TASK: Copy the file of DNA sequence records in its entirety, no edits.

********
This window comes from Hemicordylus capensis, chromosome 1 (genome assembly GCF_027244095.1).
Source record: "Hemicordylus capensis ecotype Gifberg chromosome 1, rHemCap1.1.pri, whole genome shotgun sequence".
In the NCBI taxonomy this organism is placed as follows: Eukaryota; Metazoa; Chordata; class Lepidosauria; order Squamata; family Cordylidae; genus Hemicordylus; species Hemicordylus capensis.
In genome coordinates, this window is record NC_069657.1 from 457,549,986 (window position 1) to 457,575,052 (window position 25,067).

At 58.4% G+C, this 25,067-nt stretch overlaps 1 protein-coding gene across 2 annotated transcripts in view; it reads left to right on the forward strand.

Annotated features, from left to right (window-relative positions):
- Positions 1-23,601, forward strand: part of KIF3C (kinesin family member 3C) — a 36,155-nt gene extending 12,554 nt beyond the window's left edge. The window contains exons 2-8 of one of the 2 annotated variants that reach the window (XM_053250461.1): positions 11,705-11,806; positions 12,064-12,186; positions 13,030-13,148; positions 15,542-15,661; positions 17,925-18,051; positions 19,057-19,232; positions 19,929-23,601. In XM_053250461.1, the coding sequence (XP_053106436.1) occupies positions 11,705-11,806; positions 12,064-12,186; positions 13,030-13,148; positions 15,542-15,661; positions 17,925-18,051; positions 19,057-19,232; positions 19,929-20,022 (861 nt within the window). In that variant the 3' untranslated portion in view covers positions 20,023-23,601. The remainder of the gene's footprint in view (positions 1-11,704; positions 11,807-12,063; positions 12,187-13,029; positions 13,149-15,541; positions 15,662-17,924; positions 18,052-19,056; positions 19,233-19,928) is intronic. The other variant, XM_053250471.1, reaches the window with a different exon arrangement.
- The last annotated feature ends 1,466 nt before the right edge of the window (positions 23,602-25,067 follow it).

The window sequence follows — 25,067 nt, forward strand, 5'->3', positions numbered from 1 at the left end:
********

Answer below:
This window comes from Hemicordylus capensis, chromosome 1 (genome assembly GCF_027244095.1).
Source record: "Hemicordylus capensis ecotype Gifberg chromosome 1, rHemCap1.1.pri, whole genome shotgun sequence".
In the NCBI taxonomy this organism is placed as follows: Eukaryota; Metazoa; Chordata; class Lepidosauria; order Squamata; family Cordylidae; genus Hemicordylus; species Hemicordylus capensis.
In genome coordinates, this window is record NC_069657.1 from 457,549,986 (window position 1) to 457,575,052 (window position 25,067).

At 58.4% G+C, this 25,067-nt stretch overlaps 1 protein-coding gene across 2 annotated transcripts in view; it reads left to right on the forward strand.

Annotated features, from left to right (window-relative positions):
- Positions 1-23,601, forward strand: part of KIF3C (kinesin family member 3C) — a 36,155-nt gene extending 12,554 nt beyond the window's left edge. The window contains exons 2-8 of one of the 2 annotated variants that reach the window (XM_053250461.1): positions 11,705-11,806; positions 12,064-12,186; positions 13,030-13,148; positions 15,542-15,661; positions 17,925-18,051; positions 19,057-19,232; positions 19,929-23,601. In XM_053250461.1, the coding sequence (XP_053106436.1) occupies positions 11,705-11,806; positions 12,064-12,186; positions 13,030-13,148; positions 15,542-15,661; positions 17,925-18,051; positions 19,057-19,232; positions 19,929-20,022 (861 nt within the window). In that variant the 3' untranslated portion in view covers positions 20,023-23,601. The remainder of the gene's footprint in view (positions 1-11,704; positions 11,807-12,063; positions 12,187-13,029; positions 13,149-15,541; positions 15,662-17,924; positions 18,052-19,056; positions 19,233-19,928) is intronic. The other variant, XM_053250471.1, reaches the window with a different exon arrangement.
- The last annotated feature ends 1,466 nt before the right edge of the window (positions 23,602-25,067 follow it).

The window sequence follows — 25,067 nt, forward strand, 5'->3', positions numbered from 1 at the left end: